CMSC/PHYS 457 Introduction to Quantum Computing, Spring 2018

Course Description

Quantum computers have the potential to efficiently solve certain problems that are intractable for ordinary, classical computers. This course will explore the concept of a quantum computer, including algorithms that outperform classical computation and methods for performing quantum computation reliably in the presence of noise. As this is a multidisciplinary subject, the course will cover basic concepts in theoretical computer science and physics in addition to introducing core quantum computing topics. No previous background in quantum mechanics is required.

Tentative topics include: quantum mechanics of qubits; quantum entanglement and non-locality; quantum protocols; basics of computational complexity; quantum circuits and universality; simple quantum algorithms; quantum Fourier transform; Shor factoring algorithm; Grover search algorithm and its optimality; quantum error correction and fault tolerance; selected additional topics (e.g., quantum programming languages) as time permits.

Quantum Computers Animated!


  • Prerequisite: 1 course with a minimum grade of C- from (MATH240, PHYS274); and 1 course with a minimum grade of C- from (CMSC351, PHYS373).

  • Lectures: CMSC/PHYS 457, Tu Th 9:30am – 10:45am, CSI 1122

  • Instructor: Prof. Xiaodi Wu
    Office AVW 3257, Email: xwu (at)

  • Teaching Assistant: Shouvanik Chakrabarti, Email:

  • Syllabus: check here

  • Office hours:

    • Wu: Tu Th 11:00am – 12:00pm or by appointments, at AVW 3257.

    • Chakrabarti: M W F 3:00pm – 4:00 pm, at AVW 4101.

  • Evaluation: class participation (3%), assignments (35%), exam I (20%), exam II (22%), and project (20%). Details in the policy page.

How to Navigate through the Course

  • Quantum information and computation is an exciting emerging field. It is simply impossible to cover the all relevant topics, especially in an introductory course. Thus, the main goals of this course are

    • (1) understand and comprehend the theoretical foundation of quantum information and computation. It might not be the case you can understand all research papers after this course. However, it is expected that you can understand the basic language, and can find relevant references for the parts that you don't understand. Thus, one should be able to read research papers and learn more materials in the future.

    • (2) cover a selective collection of fundamental topics in quantum algorithms, quantum complexity, and quantum error correcting codes. It is expected that you will know certain important concepts in these fields and can reason about them in both the high level and in sufficient details.

    • (3) learn about the research frontier of one specific topic via the course project. It is expected to be a valuable experience of reading research papers and making use of the knowledge from (1), (2).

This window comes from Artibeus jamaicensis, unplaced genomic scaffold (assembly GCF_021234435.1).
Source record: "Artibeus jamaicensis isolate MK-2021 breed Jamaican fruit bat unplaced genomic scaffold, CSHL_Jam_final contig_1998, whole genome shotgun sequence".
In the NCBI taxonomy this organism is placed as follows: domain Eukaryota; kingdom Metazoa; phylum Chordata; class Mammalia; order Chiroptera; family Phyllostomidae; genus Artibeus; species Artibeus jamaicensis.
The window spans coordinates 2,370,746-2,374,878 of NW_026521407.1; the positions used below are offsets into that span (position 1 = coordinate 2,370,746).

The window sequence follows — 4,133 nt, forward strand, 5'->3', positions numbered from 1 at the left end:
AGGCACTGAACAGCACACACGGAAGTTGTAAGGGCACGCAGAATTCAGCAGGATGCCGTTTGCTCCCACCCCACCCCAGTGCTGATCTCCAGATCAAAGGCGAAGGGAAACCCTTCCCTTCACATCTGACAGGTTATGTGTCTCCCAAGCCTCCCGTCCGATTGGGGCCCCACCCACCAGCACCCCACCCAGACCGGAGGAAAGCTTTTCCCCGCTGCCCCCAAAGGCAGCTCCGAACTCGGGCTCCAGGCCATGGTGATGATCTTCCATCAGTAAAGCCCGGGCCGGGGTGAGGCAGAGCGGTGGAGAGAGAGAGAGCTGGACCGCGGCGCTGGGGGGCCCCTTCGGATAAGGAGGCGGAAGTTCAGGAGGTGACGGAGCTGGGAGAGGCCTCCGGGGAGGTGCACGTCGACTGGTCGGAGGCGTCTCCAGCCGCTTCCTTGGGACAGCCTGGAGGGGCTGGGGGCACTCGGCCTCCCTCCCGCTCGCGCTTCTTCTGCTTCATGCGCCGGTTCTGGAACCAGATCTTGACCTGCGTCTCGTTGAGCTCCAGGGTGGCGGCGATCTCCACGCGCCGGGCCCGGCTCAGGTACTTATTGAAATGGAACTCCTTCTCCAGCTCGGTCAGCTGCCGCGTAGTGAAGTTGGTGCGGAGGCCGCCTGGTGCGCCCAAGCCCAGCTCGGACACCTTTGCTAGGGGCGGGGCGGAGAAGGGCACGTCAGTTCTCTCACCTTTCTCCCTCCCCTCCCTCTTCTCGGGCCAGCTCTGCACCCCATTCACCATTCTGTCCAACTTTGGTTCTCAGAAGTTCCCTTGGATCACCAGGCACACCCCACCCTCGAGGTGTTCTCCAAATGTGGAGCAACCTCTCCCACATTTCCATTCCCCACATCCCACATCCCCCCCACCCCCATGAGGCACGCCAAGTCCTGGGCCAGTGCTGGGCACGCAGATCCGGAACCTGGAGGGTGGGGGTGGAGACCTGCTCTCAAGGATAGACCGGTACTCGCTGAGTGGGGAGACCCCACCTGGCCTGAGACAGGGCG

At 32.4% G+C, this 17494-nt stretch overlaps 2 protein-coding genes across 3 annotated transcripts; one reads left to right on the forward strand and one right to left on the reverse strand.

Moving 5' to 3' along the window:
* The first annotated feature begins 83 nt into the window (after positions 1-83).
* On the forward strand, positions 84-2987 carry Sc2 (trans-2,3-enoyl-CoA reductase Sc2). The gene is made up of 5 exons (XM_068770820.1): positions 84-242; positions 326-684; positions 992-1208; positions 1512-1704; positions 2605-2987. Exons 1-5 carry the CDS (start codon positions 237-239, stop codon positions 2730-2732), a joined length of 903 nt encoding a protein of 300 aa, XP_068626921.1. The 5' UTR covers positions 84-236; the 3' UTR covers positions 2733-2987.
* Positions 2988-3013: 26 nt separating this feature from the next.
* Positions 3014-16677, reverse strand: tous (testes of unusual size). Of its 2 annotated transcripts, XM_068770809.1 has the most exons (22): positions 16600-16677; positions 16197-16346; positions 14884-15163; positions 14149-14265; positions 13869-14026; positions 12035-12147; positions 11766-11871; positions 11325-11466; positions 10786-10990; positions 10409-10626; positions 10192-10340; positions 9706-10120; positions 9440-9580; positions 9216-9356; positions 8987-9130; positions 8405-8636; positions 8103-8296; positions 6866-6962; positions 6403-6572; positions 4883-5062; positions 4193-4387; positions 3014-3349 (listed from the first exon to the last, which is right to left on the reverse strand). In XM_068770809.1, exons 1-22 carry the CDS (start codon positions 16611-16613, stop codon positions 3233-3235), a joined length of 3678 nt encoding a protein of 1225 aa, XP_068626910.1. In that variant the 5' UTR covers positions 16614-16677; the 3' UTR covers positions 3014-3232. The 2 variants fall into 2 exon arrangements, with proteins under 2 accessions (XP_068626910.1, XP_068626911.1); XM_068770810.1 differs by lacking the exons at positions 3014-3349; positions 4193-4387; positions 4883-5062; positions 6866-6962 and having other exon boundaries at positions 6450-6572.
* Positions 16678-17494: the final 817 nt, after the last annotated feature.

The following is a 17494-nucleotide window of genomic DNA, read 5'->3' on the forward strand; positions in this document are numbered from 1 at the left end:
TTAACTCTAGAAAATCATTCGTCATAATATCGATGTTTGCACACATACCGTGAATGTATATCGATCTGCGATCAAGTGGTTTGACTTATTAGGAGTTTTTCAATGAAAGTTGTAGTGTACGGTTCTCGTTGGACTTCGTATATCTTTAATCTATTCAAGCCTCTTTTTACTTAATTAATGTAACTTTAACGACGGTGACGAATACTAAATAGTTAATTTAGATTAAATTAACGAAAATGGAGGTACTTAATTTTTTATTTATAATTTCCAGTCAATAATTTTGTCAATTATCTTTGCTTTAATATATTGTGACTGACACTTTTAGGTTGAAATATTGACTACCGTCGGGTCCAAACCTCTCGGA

• The study of this course consists of a large amount of reading materials. Given the difficulty of the materials, a significant amount of effort is expected.

  • Please treat the course project as a training of your ability to navigate and collect information from literature and to efficiently understand the main points of research papers. It would be wonderful if something original comes out in the project. However, it is perfectly fine if it doesn't. The main purpose of the course project is to facilitate your research in the future.

  • I would expect questions after lectures and reading, as well as thinking about projects. Please make good use of the office hours and interactions through emails to resolve your questions.

  • Finally, if you feel fascinated by the topic and want to pursue research in this field, please make good use of the course projects. And of course, we should talk more then!


Homework assignments must be submitted electronically to ELMS. (Anyone having trouble with electronic submissions should contact the instructor as soon as possible.) I highly recommend the use of mbox{LaTeX} for the typesetting. Here is a good reference about the use of mbox{LaTeX}. Here is a latex template for writing solutions. Check the homework page.

Textbooks & Lectures

Our (required) textbook is

  • Paul Kaye, Raymond Laflamme, and Michele Mosca, An Introduction to Quantum Computing, Oxford University Press (2007),

which will be supplemented with lecture notes giving further details or covering additional topics. We also maintain a collection of additional resources at the resource page.

Social Media

  • We use Piazza as the discussion forum. Piazza is FERPA-compliant in that it protects the privacy of students, keeps the information private, and is not searchable by search engines. In order to participate, all students are expected to register with an email address of their choice.

  • We use ELMS for submissions of assignments and projects and distributions of corresponding grades.

  • This website serves as the collection of information about the course, syllabus, handouts, and references. Please check frequently!